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February 08, 2008

Why Benchmarks Will Never Work
Posted by Ilan Goldenberg

As someone who spent a whole summer keeping track of various legislative benchmarks in Iraq, you'd probably be surprised to hear that I think the whole benchmark process is just deadly wrong.  Agreements on things such as how to split oil revenue or integrating former Baathists into the current government are critical.  The problem is the process.

Trying to pass legislation piecemeal through the Iraq Parliament is futile.  Not only because it won't work, but because it makes no sense as a conflict resolution mechanism.  If every issue is treated separately then the groups will take a maximalist approach on every bill.  It's as if you were to go to the Israelis and Palestinians and say "Negotiate an agreement on Jerusalem and only Jerusalem."  You wouldn't get anywhere.  But if you put Jerusalem, security, refugees, and other major issues on the table at once, you are more likely to have a productive process.  This approach forces the various sides to make trade offs and decide what is really truly important and where they might be flexible. 

But that's not happening in Iraq.  This is a one issue at a time negotiation that also has to deal with rigorous and complicated parliamentary rules.  So you end up with things like this.

Members of Parliament said they expected to complete the provincial powers measure in the next week, despite sharp disagreements between parties that want a strong central government in Baghdad and those that want more power to rest in the provinces and in the Kurdish region, which encompasses three provinces in the north.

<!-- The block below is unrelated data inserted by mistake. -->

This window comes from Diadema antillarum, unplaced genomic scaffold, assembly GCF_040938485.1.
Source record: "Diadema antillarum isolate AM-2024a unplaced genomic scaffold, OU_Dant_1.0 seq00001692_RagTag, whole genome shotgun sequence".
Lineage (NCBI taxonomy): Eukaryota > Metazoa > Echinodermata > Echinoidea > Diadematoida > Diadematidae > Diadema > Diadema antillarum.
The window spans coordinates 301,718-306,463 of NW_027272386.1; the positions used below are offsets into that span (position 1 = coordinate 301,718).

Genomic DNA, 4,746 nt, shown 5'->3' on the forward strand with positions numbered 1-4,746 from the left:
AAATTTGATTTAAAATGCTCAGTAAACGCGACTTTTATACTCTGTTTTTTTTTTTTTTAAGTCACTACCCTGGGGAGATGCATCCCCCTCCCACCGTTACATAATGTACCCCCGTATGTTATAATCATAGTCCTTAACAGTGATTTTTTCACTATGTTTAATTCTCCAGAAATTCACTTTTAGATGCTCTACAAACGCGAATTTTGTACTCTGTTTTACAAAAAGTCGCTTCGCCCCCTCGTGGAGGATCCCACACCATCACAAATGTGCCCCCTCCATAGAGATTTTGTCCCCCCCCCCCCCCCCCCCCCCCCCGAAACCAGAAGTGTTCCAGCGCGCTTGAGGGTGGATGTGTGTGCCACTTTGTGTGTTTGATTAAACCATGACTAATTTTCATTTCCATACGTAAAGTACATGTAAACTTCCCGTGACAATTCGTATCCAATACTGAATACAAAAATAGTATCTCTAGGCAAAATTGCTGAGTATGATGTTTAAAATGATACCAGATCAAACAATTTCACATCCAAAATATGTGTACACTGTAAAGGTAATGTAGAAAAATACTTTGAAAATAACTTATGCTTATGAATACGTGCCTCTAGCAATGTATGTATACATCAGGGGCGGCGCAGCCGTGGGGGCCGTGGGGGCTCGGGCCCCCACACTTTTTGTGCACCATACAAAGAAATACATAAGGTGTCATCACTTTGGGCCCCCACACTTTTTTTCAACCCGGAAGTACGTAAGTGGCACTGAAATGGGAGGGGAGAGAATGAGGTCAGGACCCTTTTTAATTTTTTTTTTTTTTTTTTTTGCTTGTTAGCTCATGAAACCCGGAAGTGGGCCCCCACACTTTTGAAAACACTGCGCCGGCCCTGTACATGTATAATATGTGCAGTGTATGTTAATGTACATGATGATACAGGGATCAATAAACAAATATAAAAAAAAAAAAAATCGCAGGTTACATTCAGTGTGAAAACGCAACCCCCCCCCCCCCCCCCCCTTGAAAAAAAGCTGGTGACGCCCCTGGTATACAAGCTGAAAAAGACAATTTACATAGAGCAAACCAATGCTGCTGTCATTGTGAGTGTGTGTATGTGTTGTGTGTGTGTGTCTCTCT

During Thursday’s debate, about 90 members of Parliament walked out in protest over a provision that would give the prime minister a final say over the firing of provincial governors. They were from the Kurdish coalition and the largest Shiite coalition, the United Iraqi Alliance.

Another problem with trying to do this through parliamentary legislation is that the result is often some mixed and muddled bill that doesn't make anyone happy or chart a clear course (i.e. the de-baathification bill).  Of course, there is another option.  You can just threaten to take away people's pay until they come around to your position

As the lawmakers left the chamber, Speaker Mahmoud al-Mashhadani threatened to dock their pay by the equivalent of about $1,700 each unless they stayed to work on the legislation.


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